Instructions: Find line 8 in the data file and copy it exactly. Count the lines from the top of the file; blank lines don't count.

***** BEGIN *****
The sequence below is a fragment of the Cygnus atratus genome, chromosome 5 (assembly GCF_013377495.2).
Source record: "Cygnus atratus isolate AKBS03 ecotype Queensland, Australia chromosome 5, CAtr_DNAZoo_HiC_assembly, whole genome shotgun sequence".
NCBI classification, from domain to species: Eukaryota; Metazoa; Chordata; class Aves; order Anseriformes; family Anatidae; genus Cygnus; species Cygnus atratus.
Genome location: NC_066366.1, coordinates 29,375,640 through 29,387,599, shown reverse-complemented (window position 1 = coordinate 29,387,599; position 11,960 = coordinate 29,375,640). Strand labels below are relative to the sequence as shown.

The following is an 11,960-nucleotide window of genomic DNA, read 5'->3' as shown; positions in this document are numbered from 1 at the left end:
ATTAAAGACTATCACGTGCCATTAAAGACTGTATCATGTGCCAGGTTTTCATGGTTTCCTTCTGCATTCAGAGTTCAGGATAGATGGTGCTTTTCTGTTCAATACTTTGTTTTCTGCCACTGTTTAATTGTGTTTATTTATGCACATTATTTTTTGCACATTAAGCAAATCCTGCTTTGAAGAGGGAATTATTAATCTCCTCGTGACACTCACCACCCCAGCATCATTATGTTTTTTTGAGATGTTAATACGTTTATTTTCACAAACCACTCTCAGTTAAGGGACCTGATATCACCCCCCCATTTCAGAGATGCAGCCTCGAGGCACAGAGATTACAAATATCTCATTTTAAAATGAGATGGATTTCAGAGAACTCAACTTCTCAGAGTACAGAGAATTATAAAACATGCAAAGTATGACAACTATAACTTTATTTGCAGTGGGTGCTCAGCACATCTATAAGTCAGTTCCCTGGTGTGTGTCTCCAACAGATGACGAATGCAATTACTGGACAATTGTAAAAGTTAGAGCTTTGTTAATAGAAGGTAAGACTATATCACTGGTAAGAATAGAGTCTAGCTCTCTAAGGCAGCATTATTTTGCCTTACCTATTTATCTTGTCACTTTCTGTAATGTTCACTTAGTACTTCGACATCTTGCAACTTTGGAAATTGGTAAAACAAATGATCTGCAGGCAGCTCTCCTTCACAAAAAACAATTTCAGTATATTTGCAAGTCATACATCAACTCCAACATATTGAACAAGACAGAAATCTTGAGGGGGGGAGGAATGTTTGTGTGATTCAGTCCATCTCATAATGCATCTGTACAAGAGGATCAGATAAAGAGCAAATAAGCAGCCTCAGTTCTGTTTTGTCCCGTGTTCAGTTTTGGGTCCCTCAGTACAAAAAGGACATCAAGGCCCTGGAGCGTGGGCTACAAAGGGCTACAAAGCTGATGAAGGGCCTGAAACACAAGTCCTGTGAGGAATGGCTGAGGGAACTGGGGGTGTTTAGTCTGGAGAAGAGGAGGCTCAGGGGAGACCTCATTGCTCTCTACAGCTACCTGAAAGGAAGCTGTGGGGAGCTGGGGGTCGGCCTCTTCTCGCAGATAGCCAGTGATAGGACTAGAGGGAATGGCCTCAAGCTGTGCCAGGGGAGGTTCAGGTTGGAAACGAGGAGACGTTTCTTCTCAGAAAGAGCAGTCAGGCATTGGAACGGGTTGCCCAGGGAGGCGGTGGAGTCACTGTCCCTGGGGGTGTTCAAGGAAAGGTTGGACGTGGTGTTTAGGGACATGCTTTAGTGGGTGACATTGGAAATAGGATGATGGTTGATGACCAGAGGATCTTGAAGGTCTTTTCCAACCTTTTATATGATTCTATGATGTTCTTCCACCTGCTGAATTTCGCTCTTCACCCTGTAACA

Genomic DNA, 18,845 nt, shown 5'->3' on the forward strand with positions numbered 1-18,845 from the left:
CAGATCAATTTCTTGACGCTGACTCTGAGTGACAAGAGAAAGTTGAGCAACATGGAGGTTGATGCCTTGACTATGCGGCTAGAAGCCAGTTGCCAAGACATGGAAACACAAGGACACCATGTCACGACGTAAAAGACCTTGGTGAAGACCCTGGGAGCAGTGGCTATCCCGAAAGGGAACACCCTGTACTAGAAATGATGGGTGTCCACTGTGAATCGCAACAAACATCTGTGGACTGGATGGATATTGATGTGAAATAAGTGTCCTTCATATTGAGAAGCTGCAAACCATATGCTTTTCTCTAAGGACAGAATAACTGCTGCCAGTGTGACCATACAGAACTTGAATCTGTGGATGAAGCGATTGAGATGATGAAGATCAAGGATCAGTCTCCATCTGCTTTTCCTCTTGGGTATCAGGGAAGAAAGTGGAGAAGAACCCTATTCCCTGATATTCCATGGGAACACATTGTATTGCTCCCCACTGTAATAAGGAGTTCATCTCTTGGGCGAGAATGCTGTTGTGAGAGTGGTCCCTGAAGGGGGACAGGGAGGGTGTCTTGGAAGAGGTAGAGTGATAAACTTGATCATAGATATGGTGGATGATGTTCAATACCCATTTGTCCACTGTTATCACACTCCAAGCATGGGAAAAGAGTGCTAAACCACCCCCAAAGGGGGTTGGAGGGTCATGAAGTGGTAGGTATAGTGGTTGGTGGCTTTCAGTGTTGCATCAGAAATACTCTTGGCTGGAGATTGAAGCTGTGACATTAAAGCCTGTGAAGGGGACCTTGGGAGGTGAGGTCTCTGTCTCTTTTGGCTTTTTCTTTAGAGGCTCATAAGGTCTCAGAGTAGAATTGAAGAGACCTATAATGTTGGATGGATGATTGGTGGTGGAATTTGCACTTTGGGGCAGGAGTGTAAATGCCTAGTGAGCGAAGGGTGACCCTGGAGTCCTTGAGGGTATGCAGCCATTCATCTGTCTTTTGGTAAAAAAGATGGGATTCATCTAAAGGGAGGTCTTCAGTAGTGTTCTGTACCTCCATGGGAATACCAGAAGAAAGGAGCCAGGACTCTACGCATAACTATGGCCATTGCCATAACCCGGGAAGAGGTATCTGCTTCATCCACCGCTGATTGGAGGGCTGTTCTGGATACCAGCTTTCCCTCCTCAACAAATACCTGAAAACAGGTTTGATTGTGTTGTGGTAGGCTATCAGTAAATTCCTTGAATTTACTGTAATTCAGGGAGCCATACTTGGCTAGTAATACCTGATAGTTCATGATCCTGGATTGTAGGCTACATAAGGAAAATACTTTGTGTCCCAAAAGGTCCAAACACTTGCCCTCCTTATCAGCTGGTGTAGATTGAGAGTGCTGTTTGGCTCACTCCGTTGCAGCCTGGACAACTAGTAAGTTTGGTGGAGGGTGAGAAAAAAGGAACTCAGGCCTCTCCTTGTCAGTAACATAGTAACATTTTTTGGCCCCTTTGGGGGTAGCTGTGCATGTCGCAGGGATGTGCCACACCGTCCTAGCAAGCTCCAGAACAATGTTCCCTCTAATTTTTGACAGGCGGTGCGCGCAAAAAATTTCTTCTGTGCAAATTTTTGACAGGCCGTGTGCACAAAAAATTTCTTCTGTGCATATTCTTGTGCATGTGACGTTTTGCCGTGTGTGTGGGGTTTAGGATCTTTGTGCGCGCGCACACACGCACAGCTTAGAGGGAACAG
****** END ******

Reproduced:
CAGATCAATTTCTTGACGCTGACTCTGAGTGACAAGAGAAAGTTGAGCAACATGGAGGTTGATGCCTTGACTATGCGGCTAGAAGCCAGTTGCCAAGACATGGAAACACAAGGACACCATGTCACGACGTAAAAGACCTTGGTGAAGACCCTGGGAGCAGTGGCTATCCCGAAAGGGAACACCCTGTACTAGAAATGATGGGTGTCCACTGTGAATCGCAACAAACATCTGTGGACTGGATGGATATTGATGTGAAATAAGTGTCCTTCATATTGAGAAGCTGCAAACCATATGCTTTTCTCTAAGGACAGAATAACTGCTGCCAGTGTGACCATACAGAACTTGAATCTGTGGATGAAGCGATTGAGATGATGAAGATCAAGGATCAGTCTCCATCTGCTTTTCCTCTTGGGTATCAGGGAAGAAAGTGGAGAAGAACCCTATTCCCTGATATTCCATGGGAACACATTGTATTGCTCCCCACTGTAATAAGGAGTTCATCTCTTGGGCGAGAATGCTGTTGTGAGAGTGGTCCCTGAAGGGGGACAGGGAGGGTGTCTTGGAAGAGGTAGAGTGATAAACTTGATCATAGATATGGTGGATGATGTTCAATACCCATTTGTCCACTGTTATCACACTCCAAGCATGGGAAAAGAGTGCTAAACCACCCCCAAAGGGGGTTGGAGGGTCATGAAGTGGTAGGTATAGTGGTTGGTGGCTTTCAGTGTTGCATCAGAAATACTCTTGGCTGGAGATTGAAGCTGTGACATTAAAGCCTGTGAAGGGGACCTTGGGAGGTGAGGTCTCTGTCTCTTTTGGCTTTTTCTTTAGAGGCTCATAAGGTCTCAGAGTAGAATTGAAGAGACCTATAATGTTGGATGGATGATTGGTGGTGGAATTTGCACTTTGGGGCAGGAGTGTAAATGCCTAGTGAGCGAAGGGTGACCCTGGAGTCCTTGAGGGTATGCAGCCATTCATCTGTCTTTTGGTAAAAAAGATGGGATTCATCTAAAGGGAGGTCTTCAGTAGTGTTCTGTACCTCCATGGGAATACCAGAAGAAAGGAGCCAGGACTCTACGCATAACTATGGCCATTGCCATAACCCGGGAAGAGGTATCTGCTTCATCCACCGCTGATTGGAGGGCTGTTCTGGATACCAGCTTTCCCTCCTCAACAAATACCTGAAAACAGGTTTGATTGTGTTGTGGTAGGCTATCAGTAAATTCCTTGAATTTACTGTAATTCAGGGAGCCATACTTGGCTAGTAATACCTGATAGTTCATGATCCTGGATTGTAGGCTACATAAGGAAAATACTTTGTGTCCCAAAAGGTCCAAACACTTGCCCTCCTTATCAGCTGGTGTAGATTGAGAGTGCTGTTTGGCTCACTCCGTTGCAGCCTGGACAACTAGTAAGTTTGGTGGAGGGTGAGAAAAAAGGAACTCAGGCCTCTCCTTGTCAGTAACATAGTAACATTTTTTGGCCCCTTTGGGGGTAGCTGTGCATGTCGCAGGGATGTGCCACACCGTCCTAGCAAGCTCCAGAACAATGTTCCCTCTAATTTTTGACAGGCGGTGCGCGCAAAAAATTTCTTCTGTGCAAATTTTTGACAGGCCGTGTGCACAAAAAATTTCTTCTGTGCATATTCTTGTGCATGTGACGTTTTGCCGTGTGTGTGGGGTTTAGGATCTTTGTGCGCGCGCACACACGCACAGCTTAGAGGGAACAG